The logit transformation is used in the estimation process to constrain values between 0 and 1. Logit-scale estimated parameters are used to calculate Sf=1/(1+exp(-B)), Sm=1/(1+exp(-C)) and P=1/(1+exp-(D)). F and M are obtained by -log(Sf) and -log(Sm).

The standard error of Sfs, Sm, P, F and M are obtained by the delta method:

SE(Sf)=sqrt((var(B)*exp(2*B))/(1+exp(B))^4),

SE(Sm)=sqrt((var(C)*exp(2*C))/(1+exp(C))^4),

SE(P)=sqrt((var(D)*exp(2*D))/(1+exp(D))^4),

SE(F)=sqrt(SE(Sf)^2/Sf^2),

SE(M)=sqrt(SE(Sm)^2/Sm^2).

All summary statistics follow Burnham and Anderson (2002). Model degrees of freedom are calculated as nlive+ndead+nnever-nreleases-1-npar where nlive is the number of `whichlivecells`

cells, ndead is the number of `whichdeadcells`

cells, nnever is the number of never-seen cells, nreleases is the number of releases and npar is the number of estimated parameters. Total chi-square is calculated by summing the cell chi-square values.

The program allows the configuration of different model structures (biological realistic models) for the estimation of fishing and natural mortalities, and detection probabilities. These structures are specified in `Fdesign`

, `Mdesign`

and `Pdesign`

. Consider the following examples:

*Example 1*

Tags are relocated over seven occasions. One model structure might be constant fishing mortality estimates over occasions 1-3 and 4-6, one constant estimate of natural mortality for the entire sampling period, and one estimate of probability of detection for each occasion. To specify this model structure:
`Fdesign`

is c(“1”,“4”), `Mdesign`

is c(“1”) and the `Pdesign`

is c(“2:2”).

Note: The structures of `Fdesign`

and `Mdesign`

must always start with the first occasion, whereas the structure for `Pdesign`

must always start with the second occasion.

Use the multiplication sign to specify occasions whose estimates of F, M or P will be taken from values of other occasions.

*Example 2*

Tags are relocated over six occasions. One model structure might be separate fishing mortality estimates for occasions 1-3 but assign the same parameter estimates to occasions 4-6, one constant estimate of natural mortality for occasions 1-5 and 6, and one constant probability of detection over all occasions. The `Fdesign`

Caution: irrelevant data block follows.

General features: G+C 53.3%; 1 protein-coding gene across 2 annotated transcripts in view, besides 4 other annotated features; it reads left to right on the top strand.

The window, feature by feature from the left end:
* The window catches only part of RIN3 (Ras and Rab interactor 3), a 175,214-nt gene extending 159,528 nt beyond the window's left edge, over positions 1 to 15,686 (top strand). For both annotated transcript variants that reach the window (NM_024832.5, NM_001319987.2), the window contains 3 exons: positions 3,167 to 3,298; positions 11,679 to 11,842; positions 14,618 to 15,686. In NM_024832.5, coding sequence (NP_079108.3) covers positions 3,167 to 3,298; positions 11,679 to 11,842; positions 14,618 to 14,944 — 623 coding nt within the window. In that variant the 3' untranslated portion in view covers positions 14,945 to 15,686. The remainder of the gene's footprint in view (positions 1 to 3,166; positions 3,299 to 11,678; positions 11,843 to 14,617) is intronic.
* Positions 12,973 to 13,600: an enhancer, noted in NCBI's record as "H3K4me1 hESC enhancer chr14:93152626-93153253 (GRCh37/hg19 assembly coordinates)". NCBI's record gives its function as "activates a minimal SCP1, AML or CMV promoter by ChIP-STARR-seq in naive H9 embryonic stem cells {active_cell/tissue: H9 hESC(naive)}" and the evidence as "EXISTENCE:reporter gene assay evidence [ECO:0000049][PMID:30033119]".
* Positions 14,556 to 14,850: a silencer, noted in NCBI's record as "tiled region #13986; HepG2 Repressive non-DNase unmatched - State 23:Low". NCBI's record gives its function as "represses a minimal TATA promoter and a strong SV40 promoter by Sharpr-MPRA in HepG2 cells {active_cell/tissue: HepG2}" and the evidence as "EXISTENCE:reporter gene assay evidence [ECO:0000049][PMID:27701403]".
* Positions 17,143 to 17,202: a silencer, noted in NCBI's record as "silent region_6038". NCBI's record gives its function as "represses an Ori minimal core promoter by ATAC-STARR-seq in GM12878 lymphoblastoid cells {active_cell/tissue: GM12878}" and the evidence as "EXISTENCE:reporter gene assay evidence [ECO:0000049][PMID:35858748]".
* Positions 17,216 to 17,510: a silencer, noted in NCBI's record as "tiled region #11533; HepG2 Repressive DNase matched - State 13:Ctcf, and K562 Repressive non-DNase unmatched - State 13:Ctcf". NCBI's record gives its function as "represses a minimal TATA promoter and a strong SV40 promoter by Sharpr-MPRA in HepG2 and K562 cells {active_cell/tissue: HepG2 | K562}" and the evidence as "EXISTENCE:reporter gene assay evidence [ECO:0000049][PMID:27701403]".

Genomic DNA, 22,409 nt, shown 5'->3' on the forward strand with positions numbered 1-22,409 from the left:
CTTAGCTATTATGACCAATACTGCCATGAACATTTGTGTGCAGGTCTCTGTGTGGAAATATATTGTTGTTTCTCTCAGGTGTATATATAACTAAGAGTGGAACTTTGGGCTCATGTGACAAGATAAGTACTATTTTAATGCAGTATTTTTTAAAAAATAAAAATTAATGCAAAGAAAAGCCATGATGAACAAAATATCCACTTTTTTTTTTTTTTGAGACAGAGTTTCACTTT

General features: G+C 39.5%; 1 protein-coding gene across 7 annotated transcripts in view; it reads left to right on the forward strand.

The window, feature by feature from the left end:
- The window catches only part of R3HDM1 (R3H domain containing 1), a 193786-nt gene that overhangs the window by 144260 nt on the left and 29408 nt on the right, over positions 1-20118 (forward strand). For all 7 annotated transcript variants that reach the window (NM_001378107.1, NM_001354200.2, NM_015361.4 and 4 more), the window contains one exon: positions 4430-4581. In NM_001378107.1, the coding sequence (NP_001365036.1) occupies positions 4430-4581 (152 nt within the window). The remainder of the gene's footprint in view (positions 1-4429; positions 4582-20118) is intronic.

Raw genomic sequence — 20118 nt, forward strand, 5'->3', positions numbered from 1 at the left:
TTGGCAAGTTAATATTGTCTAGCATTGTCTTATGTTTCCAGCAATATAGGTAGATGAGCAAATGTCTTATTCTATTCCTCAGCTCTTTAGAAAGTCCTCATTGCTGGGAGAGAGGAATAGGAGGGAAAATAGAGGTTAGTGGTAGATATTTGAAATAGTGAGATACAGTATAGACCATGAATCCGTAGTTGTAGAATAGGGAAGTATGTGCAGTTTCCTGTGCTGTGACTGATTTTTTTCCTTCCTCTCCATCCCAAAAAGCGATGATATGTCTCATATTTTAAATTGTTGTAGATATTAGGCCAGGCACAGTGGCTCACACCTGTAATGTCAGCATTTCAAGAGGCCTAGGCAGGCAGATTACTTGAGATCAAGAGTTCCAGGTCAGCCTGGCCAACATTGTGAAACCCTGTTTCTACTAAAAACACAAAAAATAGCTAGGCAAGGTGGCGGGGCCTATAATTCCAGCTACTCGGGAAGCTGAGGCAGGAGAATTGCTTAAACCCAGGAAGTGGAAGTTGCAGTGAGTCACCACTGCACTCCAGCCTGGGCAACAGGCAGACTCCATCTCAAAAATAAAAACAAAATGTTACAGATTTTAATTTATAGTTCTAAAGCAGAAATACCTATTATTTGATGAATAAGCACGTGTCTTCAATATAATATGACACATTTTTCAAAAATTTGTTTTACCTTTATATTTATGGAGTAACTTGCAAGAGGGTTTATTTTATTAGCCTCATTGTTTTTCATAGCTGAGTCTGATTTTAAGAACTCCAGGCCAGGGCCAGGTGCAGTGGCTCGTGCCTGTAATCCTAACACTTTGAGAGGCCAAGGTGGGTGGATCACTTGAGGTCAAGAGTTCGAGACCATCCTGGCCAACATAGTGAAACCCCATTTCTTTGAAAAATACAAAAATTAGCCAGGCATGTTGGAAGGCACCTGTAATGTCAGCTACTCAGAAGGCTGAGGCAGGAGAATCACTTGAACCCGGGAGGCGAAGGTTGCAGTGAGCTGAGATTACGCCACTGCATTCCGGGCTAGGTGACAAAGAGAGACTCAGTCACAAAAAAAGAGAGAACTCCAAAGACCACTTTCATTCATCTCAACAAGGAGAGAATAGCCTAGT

is c(“1:3*4:6”), the `Mdesign`

is c(“1”,“6”) and the `Pdesign`

is c(“2”).

*Example 3*

Specification of model 18 listed in Table 1 of Hightower et al. (2001) is shown. Each occasion represented a quarter of the year. The quarter-year design for F, M and P specifies that quarterly estimates are made in each year. `Fdesign`

is c(“1”,“4”,“7”,“11”,“14”,“17”,
“20”,“24”). `Mdesign`

is c(“1”,“4”,“7”,“11”,“14”,“17”,“20”,“24”) and the `Pdesign`

is c(“2”,“4”,“7”,“11”,“14”,“17”,
“20”,“24”).

If the number of occasions to be assigned parameters from other occasions are less than the number of original parameters (e.g., c(“11:13*24:25”), then only the beginning sequence of original parameters equal to the number of occasions are used. For instance, in c(“11:13*24:25”), only parameters 11 and 12 would be assigned to occasions 24 and 25.

If the number of occasions to be assigned parameters from other occasions are greater than the number of original parameters (e.g., c(“11:12*24:26”)), then the last original parameter is re-cycled. In the example c(“11:12*24:26”), the parameter for occasion 12 is assigned to occasions 25 *and* 26.

To assist with the parameter structures, function `fm_checkdesign`

may be used to check the desired design before use in this function.

If values of standard error are NA in the output, the hessian matrix used to claculate the variance-covariance matrix could not be inverted. If this occurs, try adjusting the `reltol`

argument (for more information, see function `optim`

).

In this function, the never-seen expected number is calculated by summing the live and dead probabilities, subtracting the number from 1, and then multiplying it by the number of releases. No rounding occurs in this function.

The multinomial likelihood includes the binomial coefficient.

Model averaging of model can be accomplished using the function `fm_model_avg`

.

Note: In Hightower et al.'s original analysis, the cell probability code in SURVIV for the dead relocation in release occasion 6 had an error. The corrected analysis changed the estimates for occasions 11-13 compared to the original published values.

Burnham, K. P. and D. R. Anderson. 2002. Model selection and multimodel inference : A Practical Information-Theorectic Approach, 2nd edition. Spriner-Verlag, New York, NY. 488 p.

Burnham, K. P. D. R. Anderson, G. C. White, C. Brownie, and K. H. Pollock. 1987. Design and analysis methods for fish survival experiments based on release-recapture. American FIsheries Society Monograph 5, Bethesda, Maryland.

Hightower, J. E., J. R. Jackson, and K. H. Pollock. 2001. Use of telemetry methods to estimate natural and fishing mortality of striped bass in Lake Gaston, North Carolina. Transactions of the American Fisheries Society 130: 557-567.

`fm_model_avg`

,`fm_checkdesign`

```
# NOT RUN {
# Set up for Full model of Hightower et al.(2001)
data(Hightower)
fm_telemetry(filetype=1,caphistory=Hightower$caphistory, Fdesign=c("1:26"),
Mdesign=c("1:26"),Pdesign = c("2:25"),
whichlivecells=list(c(1,5,4), c(6,6,5),
c(7,26,4)),
whichdeadcells=list(c(1,5,4), c(6,6,6),
c(7,26,4)),
initial=c(0.05,0.02,0.8),
control=list(reltol=1e-5,maxit=1000000))
#Set up for best model F(Qtr,yr), M constant, Pocc
fm_telemetry(filetype=1,caphistory=Hightower$caphistory, Fdesign=c("1", "4", "7", "11",
"14", "17", "20", "24"),
Mdesign=c("1"), Pdesign = c("2:27"),
whichlivecells=list(c(1,5,4), c(6,6,5),
c(7,26,4)),
whichdeadcells=list(c(1,5,4), c(6,6,6),
c(7,26,4)),
initial=c(0.05,0.02,0.8),
control=list(reltol=1e-8,maxit=1000000))
# }
```